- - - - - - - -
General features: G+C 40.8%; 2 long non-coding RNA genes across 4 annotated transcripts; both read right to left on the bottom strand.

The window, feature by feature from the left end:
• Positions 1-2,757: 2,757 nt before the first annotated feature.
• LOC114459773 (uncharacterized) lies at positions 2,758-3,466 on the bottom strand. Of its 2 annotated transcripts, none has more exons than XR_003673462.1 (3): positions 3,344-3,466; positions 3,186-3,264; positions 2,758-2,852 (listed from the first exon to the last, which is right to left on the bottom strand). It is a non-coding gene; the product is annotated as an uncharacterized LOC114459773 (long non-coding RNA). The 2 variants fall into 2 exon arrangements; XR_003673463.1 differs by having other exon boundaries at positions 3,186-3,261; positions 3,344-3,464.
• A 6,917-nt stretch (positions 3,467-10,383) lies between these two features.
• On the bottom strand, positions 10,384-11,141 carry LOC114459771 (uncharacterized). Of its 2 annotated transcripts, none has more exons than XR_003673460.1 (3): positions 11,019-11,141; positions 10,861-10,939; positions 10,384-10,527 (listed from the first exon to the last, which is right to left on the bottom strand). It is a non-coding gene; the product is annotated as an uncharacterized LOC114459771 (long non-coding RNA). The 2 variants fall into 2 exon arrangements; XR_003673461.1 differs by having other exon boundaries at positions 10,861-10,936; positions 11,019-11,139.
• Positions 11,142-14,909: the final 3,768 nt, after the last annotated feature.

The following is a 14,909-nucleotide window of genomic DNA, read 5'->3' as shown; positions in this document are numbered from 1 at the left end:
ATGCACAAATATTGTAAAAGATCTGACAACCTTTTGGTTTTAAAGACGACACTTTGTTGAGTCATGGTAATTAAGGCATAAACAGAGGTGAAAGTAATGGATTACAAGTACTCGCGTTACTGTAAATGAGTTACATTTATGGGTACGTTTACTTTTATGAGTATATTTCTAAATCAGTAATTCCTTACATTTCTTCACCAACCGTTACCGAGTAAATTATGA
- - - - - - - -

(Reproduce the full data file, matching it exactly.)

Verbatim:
General features: G+C 40.8%; 2 long non-coding RNA genes across 4 annotated transcripts; both read right to left on the bottom strand.

The window, feature by feature from the left end:
• Positions 1-2,757: 2,757 nt before the first annotated feature.
• LOC114459773 (uncharacterized) lies at positions 2,758-3,466 on the bottom strand. Of its 2 annotated transcripts, none has more exons than XR_003673462.1 (3): positions 3,344-3,466; positions 3,186-3,264; positions 2,758-2,852 (listed from the first exon to the last, which is right to left on the bottom strand). It is a non-coding gene; the product is annotated as an uncharacterized LOC114459773 (long non-coding RNA). The 2 variants fall into 2 exon arrangements; XR_003673463.1 differs by having other exon boundaries at positions 3,186-3,261; positions 3,344-3,464.
• A 6,917-nt stretch (positions 3,467-10,383) lies between these two features.
• On the bottom strand, positions 10,384-11,141 carry LOC114459771 (uncharacterized). Of its 2 annotated transcripts, none has more exons than XR_003673460.1 (3): positions 11,019-11,141; positions 10,861-10,939; positions 10,384-10,527 (listed from the first exon to the last, which is right to left on the bottom strand). It is a non-coding gene; the product is annotated as an uncharacterized LOC114459771 (long non-coding RNA). The 2 variants fall into 2 exon arrangements; XR_003673461.1 differs by having other exon boundaries at positions 10,861-10,936; positions 11,019-11,139.
• Positions 11,142-14,909: the final 3,768 nt, after the last annotated feature.

The following is a 14,909-nucleotide window of genomic DNA, read 5'->3' as shown; positions in this document are numbered from 1 at the left end:
ATGCACAAATATTGTAAAAGATCTGACAACCTTTTGGTTTTAAAGACGACACTTTGTTGAGTCATGGTAATTAAGGCATAAACAGAGGTGAAAGTAATGGATTACAAGTACTCGCGTTACTGTAAATGAGTTACATTTATGGGTACGTTTACTTTTATGAGTATATTTCTAAATCAGTAATTCCTTACATTTCTTCACCAACCGTTACCGAGTAAATTATGA